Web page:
Table of Contents
Diagnostic and Therapeutic Endoscopy
Volume 2011, Article ID 435806, 5 pages
Clinical Study

Outcomes of Sphincter of Oddi Manometry When Performed in Low Volumes

Section of Gastroenterology and Hepatology, Department of Medicine, University of Wisconsin Hospital and Clinics, H6/516 Clinical Science Center, Madison, WI 53792-5124, USA

Received 24 January 2011; Accepted 5 April 2011

Academic Editor: Tony C. K. Tham

Copyright © 2011 John P. Rice et al. This is an open access article distributed under the Creative Commons Attribution License, which permits unrestricted use, distribution, and reproduction in any medium, provided the original work is properly cited.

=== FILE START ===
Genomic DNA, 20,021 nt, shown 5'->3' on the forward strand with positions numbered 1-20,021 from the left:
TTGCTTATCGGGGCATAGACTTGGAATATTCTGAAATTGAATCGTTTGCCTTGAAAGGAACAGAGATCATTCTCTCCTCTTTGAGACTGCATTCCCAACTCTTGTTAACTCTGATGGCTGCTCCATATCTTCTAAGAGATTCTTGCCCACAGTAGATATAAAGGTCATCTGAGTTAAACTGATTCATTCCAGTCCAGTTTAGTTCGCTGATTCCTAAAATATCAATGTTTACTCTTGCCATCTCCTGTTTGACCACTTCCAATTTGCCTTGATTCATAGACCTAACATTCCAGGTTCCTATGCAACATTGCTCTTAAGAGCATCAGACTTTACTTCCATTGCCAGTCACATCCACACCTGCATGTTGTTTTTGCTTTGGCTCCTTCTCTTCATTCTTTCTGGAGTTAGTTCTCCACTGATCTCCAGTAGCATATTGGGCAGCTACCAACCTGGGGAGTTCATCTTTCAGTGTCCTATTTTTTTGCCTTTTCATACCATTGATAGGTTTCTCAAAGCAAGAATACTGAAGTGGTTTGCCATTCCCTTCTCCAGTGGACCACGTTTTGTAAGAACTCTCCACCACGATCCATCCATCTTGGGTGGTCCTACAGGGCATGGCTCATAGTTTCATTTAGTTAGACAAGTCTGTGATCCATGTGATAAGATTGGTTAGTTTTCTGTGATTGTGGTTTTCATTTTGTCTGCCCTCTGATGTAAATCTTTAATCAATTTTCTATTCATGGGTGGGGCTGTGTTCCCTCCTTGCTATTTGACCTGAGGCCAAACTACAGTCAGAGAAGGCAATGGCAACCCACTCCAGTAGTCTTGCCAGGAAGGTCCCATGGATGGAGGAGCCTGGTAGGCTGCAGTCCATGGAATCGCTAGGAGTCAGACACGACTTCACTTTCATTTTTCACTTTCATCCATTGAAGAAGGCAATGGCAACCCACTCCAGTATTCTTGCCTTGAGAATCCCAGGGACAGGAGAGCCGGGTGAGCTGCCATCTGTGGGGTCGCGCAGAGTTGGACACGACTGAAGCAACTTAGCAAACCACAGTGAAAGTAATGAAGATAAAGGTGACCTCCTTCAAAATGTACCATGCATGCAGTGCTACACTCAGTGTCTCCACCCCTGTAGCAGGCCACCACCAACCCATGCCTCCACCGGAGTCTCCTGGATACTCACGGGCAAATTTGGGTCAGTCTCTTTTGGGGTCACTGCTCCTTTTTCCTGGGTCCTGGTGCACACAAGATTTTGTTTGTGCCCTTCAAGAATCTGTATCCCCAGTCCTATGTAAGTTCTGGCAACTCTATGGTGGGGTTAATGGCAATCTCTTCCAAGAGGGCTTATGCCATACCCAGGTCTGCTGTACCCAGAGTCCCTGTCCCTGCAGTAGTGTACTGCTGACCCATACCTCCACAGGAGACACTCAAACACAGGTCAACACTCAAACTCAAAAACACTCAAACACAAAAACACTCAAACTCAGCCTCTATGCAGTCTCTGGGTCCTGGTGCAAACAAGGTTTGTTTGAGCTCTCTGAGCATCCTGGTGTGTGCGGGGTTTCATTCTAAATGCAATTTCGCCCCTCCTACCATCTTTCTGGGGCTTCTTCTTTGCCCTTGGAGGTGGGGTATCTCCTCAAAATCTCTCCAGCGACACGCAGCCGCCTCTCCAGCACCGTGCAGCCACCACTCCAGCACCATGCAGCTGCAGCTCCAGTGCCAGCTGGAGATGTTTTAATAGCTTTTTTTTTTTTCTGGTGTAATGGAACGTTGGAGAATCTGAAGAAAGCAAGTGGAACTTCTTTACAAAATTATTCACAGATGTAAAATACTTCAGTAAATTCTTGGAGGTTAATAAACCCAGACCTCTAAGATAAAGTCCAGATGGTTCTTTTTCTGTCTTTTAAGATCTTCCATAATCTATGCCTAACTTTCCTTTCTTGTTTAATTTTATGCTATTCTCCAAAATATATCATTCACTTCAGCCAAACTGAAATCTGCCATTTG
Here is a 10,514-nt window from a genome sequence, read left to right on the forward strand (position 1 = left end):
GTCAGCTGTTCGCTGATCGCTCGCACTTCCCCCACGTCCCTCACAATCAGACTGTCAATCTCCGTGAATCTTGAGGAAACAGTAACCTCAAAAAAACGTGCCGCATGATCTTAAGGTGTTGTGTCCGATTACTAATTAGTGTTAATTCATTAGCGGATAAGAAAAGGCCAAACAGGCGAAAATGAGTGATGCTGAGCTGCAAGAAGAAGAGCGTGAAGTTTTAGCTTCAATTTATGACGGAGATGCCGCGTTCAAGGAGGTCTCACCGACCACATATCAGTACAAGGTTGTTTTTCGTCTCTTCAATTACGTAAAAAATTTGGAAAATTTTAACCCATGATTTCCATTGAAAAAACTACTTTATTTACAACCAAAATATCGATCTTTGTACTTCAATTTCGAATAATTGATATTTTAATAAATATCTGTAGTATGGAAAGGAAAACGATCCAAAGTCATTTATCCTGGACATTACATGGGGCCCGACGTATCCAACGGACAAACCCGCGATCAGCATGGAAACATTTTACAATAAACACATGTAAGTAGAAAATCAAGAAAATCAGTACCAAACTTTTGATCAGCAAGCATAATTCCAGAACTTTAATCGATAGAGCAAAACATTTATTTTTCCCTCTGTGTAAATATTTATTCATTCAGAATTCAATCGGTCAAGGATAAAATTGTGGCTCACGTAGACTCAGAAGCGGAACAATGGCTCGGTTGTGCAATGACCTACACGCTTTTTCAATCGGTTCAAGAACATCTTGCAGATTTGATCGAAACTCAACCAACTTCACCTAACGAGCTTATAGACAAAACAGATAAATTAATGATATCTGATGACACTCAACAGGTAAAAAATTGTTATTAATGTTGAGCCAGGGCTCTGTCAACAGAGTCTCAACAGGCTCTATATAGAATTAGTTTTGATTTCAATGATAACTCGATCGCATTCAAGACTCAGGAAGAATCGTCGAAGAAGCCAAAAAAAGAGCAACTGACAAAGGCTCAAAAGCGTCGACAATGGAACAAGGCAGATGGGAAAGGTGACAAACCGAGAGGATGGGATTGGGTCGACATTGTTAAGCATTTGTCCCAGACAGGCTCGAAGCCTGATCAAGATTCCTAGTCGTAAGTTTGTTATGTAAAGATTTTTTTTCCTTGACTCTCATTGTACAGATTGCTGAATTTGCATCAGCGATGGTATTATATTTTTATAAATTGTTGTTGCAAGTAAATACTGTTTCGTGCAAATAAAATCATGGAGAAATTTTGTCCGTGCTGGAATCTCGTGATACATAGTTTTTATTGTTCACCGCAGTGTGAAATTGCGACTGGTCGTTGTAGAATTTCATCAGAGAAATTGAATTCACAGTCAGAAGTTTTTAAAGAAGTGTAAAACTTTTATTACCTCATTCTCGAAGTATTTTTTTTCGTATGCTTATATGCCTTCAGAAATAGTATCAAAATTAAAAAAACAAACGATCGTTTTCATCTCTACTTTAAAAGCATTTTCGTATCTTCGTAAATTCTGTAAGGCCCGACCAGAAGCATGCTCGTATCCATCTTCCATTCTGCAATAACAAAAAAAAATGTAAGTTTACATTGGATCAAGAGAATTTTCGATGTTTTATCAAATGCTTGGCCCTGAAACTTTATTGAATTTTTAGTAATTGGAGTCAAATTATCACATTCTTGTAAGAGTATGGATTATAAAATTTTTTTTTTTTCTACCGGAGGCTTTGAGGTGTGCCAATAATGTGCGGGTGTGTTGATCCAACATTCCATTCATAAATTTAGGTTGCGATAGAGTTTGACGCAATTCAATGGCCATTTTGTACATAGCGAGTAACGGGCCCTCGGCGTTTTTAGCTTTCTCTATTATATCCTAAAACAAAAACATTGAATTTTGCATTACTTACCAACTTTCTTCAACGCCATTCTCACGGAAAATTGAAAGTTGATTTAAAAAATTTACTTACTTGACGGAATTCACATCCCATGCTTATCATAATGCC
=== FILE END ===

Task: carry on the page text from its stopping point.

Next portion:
Background. Sphincter of Oddi manometry is a highly specialized procedure associated with an increased risk of procedural complications. Published studies have typically been performed in large volume manometry centers. Objective. To examine the outcomes and complication rate of SOM when performed in small volumes. Design. Retrospective analysis at a tertiary care referral hospital that infrequently performs Sphincter of Oddi manometry. Patient records were reviewed for procedural details, patient outcomes, and complications after sphincter of Oddi manometry. Results. 36 patients, 23 (23 type II sphincter of Oddi dysfunction (SOD), 13 type III SOD) underwent sphincter of Oddi manometry and were followed up for mean of 16 months. Nine Type II patients (90%) with elevated basal sphincter pressures noted symptom improvement after sphincterotomy compared with only 3 patients (43%) of the patients with normal basal pressures. In type III SOD, 7 patients had elevated basal SO pressure and underwent sphincterotomy. Three patients (43%) improved. There were six (16%) procedure-related complications. There were four cases of post ERCP pancreatitis (11%), all of which were mild. Conclusion. In low numbers, sphincter of Oddi manometry can be performed successfully and safely by experienced biliary endoscopists with results that are comparable to large volume centers.